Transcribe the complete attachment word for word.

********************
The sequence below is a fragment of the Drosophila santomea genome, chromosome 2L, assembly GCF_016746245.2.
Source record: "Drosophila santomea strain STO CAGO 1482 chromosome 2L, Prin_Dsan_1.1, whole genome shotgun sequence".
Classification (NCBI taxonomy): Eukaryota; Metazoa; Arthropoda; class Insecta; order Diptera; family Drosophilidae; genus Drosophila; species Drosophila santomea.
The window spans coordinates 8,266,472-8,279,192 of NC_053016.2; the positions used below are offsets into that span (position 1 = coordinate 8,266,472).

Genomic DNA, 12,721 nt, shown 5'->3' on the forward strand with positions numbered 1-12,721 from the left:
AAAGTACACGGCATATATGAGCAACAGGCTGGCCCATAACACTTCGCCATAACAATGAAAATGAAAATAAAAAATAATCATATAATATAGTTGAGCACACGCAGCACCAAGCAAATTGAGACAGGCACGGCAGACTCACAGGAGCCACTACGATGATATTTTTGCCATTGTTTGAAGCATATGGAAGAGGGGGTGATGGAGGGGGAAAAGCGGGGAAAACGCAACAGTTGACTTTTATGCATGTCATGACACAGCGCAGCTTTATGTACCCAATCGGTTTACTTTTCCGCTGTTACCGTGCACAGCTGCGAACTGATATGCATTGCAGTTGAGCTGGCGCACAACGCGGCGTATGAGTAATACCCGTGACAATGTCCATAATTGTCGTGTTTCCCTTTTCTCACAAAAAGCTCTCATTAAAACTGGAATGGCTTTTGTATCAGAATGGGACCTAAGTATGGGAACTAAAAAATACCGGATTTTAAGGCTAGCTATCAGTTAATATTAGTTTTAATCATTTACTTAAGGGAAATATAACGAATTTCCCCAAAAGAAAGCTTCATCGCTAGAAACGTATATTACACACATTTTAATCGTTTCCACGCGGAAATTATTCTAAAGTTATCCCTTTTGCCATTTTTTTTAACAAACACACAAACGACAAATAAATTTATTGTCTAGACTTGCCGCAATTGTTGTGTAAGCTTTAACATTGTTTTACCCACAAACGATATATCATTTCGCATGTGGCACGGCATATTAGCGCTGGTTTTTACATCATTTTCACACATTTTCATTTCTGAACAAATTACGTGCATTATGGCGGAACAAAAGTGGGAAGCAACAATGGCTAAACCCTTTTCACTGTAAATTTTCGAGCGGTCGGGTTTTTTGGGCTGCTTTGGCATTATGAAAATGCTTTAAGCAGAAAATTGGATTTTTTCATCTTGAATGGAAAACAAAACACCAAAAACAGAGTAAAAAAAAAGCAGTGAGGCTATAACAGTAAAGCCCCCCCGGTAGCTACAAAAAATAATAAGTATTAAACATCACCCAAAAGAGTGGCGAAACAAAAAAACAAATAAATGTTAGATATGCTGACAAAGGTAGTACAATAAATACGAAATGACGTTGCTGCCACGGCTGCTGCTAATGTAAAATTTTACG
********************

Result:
The sequence below is a fragment of the Drosophila santomea genome, chromosome 2L, assembly GCF_016746245.2.
Source record: "Drosophila santomea strain STO CAGO 1482 chromosome 2L, Prin_Dsan_1.1, whole genome shotgun sequence".
Classification (NCBI taxonomy): Eukaryota; Metazoa; Arthropoda; class Insecta; order Diptera; family Drosophilidae; genus Drosophila; species Drosophila santomea.
The window spans coordinates 8,266,472-8,279,192 of NC_053016.2; the positions used below are offsets into that span (position 1 = coordinate 8,266,472).

Genomic DNA, 12,721 nt, shown 5'->3' on the forward strand with positions numbered 1-12,721 from the left:
AAAGTACACGGCATATATGAGCAACAGGCTGGCCCATAACACTTCGCCATAACAATGAAAATGAAAATAAAAAATAATCATATAATATAGTTGAGCACACGCAGCACCAAGCAAATTGAGACAGGCACGGCAGACTCACAGGAGCCACTACGATGATATTTTTGCCATTGTTTGAAGCATATGGAAGAGGGGGTGATGGAGGGGGAAAAGCGGGGAAAACGCAACAGTTGACTTTTATGCATGTCATGACACAGCGCAGCTTTATGTACCCAATCGGTTTACTTTTCCGCTGTTACCGTGCACAGCTGCGAACTGATATGCATTGCAGTTGAGCTGGCGCACAACGCGGCGTATGAGTAATACCCGTGACAATGTCCATAATTGTCGTGTTTCCCTTTTCTCACAAAAAGCTCTCATTAAAACTGGAATGGCTTTTGTATCAGAATGGGACCTAAGTATGGGAACTAAAAAATACCGGATTTTAAGGCTAGCTATCAGTTAATATTAGTTTTAATCATTTACTTAAGGGAAATATAACGAATTTCCCCAAAAGAAAGCTTCATCGCTAGAAACGTATATTACACACATTTTAATCGTTTCCACGCGGAAATTATTCTAAAGTTATCCCTTTTGCCATTTTTTTTAACAAACACACAAACGACAAATAAATTTATTGTCTAGACTTGCCGCAATTGTTGTGTAAGCTTTAACATTGTTTTACCCACAAACGATATATCATTTCGCATGTGGCACGGCATATTAGCGCTGGTTTTTACATCATTTTCACACATTTTCATTTCTGAACAAATTACGTGCATTATGGCGGAACAAAAGTGGGAAGCAACAATGGCTAAACCCTTTTCACTGTAAATTTTCGAGCGGTCGGGTTTTTTGGGCTGCTTTGGCATTATGAAAATGCTTTAAGCAGAAAATTGGATTTTTTCATCTTGAATGGAAAACAAAACACCAAAAACAGAGTAAAAAAAAAGCAGTGAGGCTATAACAGTAAAGCCCCCCCGGTAGCTACAAAAAATAATAAGTATTAAACATCACCCAAAAGAGTGGCGAAACAAAAAAACAAATAAATGTTAGATATGCTGACAAAGGTAGTACAATAAATACGAAATGACGTTGCTGCCACGGCTGCTGCTAATGTAAAATTTTACG